This beef chili recipe, adapted from my years at Lambeau Field, is one I look forward to making when air turns crisp each fall. It is warm, comforting, and relatively easy to make. There are a few additions that set this recipe apart from other basic beef chili recipes, but they are easy to find and definitely worth trying.
Make sure to check out the Helpful Tips and Ingredient Guide below before you making this simple beef chili recipe.
Beef Chili Recipe
- 1 Pound Ground Beef Preferably 80:20 or 85:15 Chuck
- 32 Ounce Beef Stock
- 32 Ounce Pinto Beans Drained and rinsed
- 28 Ounce Fire Roasted Crushed Tomatoes
- 1½ Cup Diced Yellow Onion
- 1 Cup Diced Red Bell Pepper
- 4 Ounce Tomato Paste
- ¼ Cup Masa Harina
- 2 Tablespoons Minced Garlic
- 1½ Tablespoons Cumin
- 1 Tablespoon Chile Powder
- 1 Tablespoon Guajillo Chile Powder
- 1 Tablespoon Paprika
- 1½ Tablespoon Kosher Salt
- 1 Tablespoon Black Pepper
Browning the Ground Beef
- Place a large sauce pot on the stove over medium to medium high heat and allow it a few minutes to get up to temperature. Using thicker bottomed pot will give you best results.1 Pound Ground Beef
- Prior to adding ground beef to the heat, pat it dry with a paper towel. Do not add cooking oil to the pan or any salt at this point. This will encourage browning and a fond to develop.
- When adding the ground beef to the pan, try to evenly distribute over the entire cooking surface. Do not stir or disrupt the beef for at least 3 minutes.
- After you notice some browning taking place, stir ground beef using a wooden spoon. If areas are sticking to the pan, use the wooden spoon to scrape them free. Allow the beef a few more minutes to cook undisturbed. Note: if you notice some burning happening, add a small amount of beef stock (2 Tbsp. ) and lower the heat. You want there to be a nice even brown (not black) tint to the bottom of your pan.
- One beef appears to be browned and a layer of fond has formed on the base of your pan, add ½ cup of beef stock. Give the stock a moment to lift the fond from the pan and assist it by scrapping with your wooden spoon.
- Transfer cooked ground beef from the pan into mixing bowl and set aside till later.
Sweating the Aromatics
- Return your pan to the stove over medium heat. With the ground beef out of the pan, add two tablespoons of oil. Allow oil to come up to temperature.
- Next add the diced onion and red bell pepper along with one tablespoon of salt. Let the vegetables simmer without browning for five minutes while stirring occasionally.1½ Cup Diced Yellow Onion, 1 Cup Diced Red Bell Pepper, 1½ Tablespoon Kosher Salt
- Once the onions appear translucent add the minced garlic, and spices. Stir to distribute and let cook for an additional three minutes.2 Tablespoons Minced Garlic, 1½ Tablespoons Cumin, 1 Tablespoon Chile Powder, 1 Tablespoon Guajillo Chile Powder, 1 Tablespoon Paprika, 1 Tablespoon Black Pepper
- The aroma should be building at this point in the cook. Next add the tomato paste and stir to coat everything in the tomato paste. Let cook for two minutes.4 Ounce Tomato Paste
Simmering the Chili
- Before adding the rest of the ingredients, reduce heat and add the Masa Harina. Stir well, a paste will likely start to form as the Masa Harina coats the vegetables. Once this occurs add the rest of the beef stock. Use your wooden spoon to scrape free any fond that has formed on the bottom of the pot.¼ Cup Masa Harina
- Now add the crushed tomatoes, browned ground beef, and pinto beans. Increase the heat and bring the beef chili to a low simmer for 20-30 minutes. Stir occasionally making sure to prevent any sticking.32 Ounce Beef Stock, 28 Ounce Fire Roasted Crushed Tomatoes, 32 Ounce Pinto Beans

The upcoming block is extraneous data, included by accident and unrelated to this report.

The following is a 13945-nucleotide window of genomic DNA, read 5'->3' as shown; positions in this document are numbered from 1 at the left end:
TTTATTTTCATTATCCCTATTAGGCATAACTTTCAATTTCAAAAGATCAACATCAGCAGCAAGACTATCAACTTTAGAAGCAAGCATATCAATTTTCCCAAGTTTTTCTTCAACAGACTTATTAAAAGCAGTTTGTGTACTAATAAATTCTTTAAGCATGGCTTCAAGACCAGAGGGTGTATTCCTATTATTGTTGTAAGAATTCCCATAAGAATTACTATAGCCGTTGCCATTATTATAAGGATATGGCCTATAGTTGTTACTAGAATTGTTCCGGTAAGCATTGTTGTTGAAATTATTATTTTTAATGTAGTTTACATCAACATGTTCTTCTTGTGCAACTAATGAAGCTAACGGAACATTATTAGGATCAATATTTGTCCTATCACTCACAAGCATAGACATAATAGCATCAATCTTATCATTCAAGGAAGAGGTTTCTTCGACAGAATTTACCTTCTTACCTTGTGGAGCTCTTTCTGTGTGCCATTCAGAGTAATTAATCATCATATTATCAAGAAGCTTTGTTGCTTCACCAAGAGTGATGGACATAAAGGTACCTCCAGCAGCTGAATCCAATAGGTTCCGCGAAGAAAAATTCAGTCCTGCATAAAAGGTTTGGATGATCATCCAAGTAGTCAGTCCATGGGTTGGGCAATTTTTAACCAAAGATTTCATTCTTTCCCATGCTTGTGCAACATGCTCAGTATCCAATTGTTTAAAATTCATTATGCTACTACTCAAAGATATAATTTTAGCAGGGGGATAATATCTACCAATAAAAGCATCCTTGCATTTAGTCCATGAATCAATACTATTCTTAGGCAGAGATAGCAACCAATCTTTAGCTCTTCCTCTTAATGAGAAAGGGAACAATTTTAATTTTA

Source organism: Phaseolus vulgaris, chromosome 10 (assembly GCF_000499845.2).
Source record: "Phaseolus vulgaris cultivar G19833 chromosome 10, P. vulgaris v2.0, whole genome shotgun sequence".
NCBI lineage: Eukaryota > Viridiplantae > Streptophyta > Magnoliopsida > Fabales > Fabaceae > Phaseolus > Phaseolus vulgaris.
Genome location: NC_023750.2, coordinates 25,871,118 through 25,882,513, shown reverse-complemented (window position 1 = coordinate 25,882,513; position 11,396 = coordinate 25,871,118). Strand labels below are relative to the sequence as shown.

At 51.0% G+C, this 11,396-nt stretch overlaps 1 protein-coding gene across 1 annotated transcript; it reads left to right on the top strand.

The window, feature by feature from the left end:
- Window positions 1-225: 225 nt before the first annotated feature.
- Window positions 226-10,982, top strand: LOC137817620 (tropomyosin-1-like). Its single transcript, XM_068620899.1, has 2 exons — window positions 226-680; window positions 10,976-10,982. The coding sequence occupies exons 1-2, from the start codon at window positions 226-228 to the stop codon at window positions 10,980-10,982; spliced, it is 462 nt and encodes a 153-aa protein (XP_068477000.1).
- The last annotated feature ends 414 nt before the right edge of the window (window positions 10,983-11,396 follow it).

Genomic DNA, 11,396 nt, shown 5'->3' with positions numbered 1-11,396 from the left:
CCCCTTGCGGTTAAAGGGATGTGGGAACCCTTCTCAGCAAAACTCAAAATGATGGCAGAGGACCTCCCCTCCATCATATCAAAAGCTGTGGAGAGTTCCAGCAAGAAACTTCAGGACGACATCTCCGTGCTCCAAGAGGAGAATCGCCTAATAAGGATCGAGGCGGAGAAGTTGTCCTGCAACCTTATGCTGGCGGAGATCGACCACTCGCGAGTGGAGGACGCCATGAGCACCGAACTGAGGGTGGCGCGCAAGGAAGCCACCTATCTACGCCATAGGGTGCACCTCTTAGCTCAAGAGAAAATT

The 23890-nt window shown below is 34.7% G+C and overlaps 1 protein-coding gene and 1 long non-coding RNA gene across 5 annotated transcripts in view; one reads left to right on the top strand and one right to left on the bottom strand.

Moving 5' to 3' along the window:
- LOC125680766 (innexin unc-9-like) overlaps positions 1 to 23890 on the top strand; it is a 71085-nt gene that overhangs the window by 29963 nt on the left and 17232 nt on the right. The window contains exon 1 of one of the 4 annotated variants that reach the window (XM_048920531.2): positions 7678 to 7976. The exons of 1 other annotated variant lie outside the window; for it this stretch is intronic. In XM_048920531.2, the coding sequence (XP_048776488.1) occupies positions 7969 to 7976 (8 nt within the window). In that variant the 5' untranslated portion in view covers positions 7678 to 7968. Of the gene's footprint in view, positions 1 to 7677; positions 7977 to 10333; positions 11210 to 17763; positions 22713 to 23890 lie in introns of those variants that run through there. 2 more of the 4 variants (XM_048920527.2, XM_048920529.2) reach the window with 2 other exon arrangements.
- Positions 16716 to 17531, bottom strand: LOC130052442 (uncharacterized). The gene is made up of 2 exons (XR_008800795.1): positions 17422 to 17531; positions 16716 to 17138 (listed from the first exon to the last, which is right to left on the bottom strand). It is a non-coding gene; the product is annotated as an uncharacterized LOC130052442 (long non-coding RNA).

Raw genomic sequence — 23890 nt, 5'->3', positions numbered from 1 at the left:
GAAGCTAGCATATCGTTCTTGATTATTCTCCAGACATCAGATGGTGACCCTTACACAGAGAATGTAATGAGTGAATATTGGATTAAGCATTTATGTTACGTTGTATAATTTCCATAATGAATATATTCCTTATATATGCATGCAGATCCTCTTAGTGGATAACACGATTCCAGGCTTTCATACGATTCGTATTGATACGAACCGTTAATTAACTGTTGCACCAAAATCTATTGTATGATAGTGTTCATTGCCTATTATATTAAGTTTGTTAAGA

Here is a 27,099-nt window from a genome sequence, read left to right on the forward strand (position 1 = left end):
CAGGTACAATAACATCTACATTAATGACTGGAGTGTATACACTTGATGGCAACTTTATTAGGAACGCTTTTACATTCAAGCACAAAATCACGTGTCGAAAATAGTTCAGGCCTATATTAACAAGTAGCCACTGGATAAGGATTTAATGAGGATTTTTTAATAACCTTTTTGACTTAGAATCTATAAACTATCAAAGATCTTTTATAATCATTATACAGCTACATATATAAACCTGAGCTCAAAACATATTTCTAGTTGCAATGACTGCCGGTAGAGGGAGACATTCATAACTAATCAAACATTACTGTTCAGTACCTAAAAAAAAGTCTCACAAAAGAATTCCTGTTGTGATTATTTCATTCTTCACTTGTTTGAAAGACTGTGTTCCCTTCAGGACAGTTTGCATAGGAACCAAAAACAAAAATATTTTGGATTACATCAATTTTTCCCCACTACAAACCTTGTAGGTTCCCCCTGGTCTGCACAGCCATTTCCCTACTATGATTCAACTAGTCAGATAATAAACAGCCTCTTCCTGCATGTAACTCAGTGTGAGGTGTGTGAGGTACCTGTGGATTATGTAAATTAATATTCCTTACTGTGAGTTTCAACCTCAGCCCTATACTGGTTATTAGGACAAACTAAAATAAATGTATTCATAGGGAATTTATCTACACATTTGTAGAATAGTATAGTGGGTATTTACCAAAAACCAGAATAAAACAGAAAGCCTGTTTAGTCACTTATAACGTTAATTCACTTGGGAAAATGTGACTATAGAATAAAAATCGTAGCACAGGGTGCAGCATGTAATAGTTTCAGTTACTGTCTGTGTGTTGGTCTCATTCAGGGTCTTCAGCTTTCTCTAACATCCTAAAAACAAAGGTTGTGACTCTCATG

- Once the chili is simmering, taste for seasoning and check consistency. Adjust if necessary. If the chili is too thin add additional Masa Harina or allow it to simmer and reduce. If it is too thick, simply add more stock or water.
- When seasoning and consistency are to your liking, serve or rapidly cool and store refrigerated. This beef chili is better the next day as flavors will continue to develop overnight.
Equipment Needed to Make this Recipe
In order to make this Beef Chili Recipe you will need the following tools. These are items I personally use and recommend. Any purchases made through the Amazon Affiliate links earn a small commission that support this website.
- A Heavy Bottomed Pot, at least 5 quarts in size.
- Measuring Cups
- Measuring Spoons
- Wooden Spoon
- Chefs Knife
- Cutting Board
Helpful Tips for Making this Beef Chili Recipe
Browning your Ground Beef
When browning your beef, you want to develop a fond. This is that medium tone of brown that forms on the bottom of the pan. This will give you a deeper beef flavor.
- Use a thick bottomed pot and allow it to time to warm up over medium-high heat.
- Your ground beef should also be patted dry and avoid salting to start. Excess moisture will limit the your ability to properly brown.
- Oil is optional. The fat content of the beef is high enough that oil in not needed. I find my best results come from a dry pan. But, if you feel uncomfortable going oil free, a light coating is all you need.
- Do not overcrowd your pan, most residential pots can handle up to one pound / 0.5 kg of ground beef. If using more, cook your beef in batches.
- Limit your stirring. Once you place your beef in the pot, do not touch it for a few minutes. Doing so will release moisture and prohibit browning.
- Watch your fond, if it starts to get past a milk chocolate hue, deglaze it with some beef stock.
Sweating your Aromatics
This beef chili recipe benefits when the aromatics are allowed time to develop a rich flavor.
Cooling your Beef Chili
Chili always taste best the next day once the flavors have had a chance to develop. But proper cooling is essential. Doing this not only prevents bacteria growth, but reduces stress on your refrigerator and limits refrigerator odors.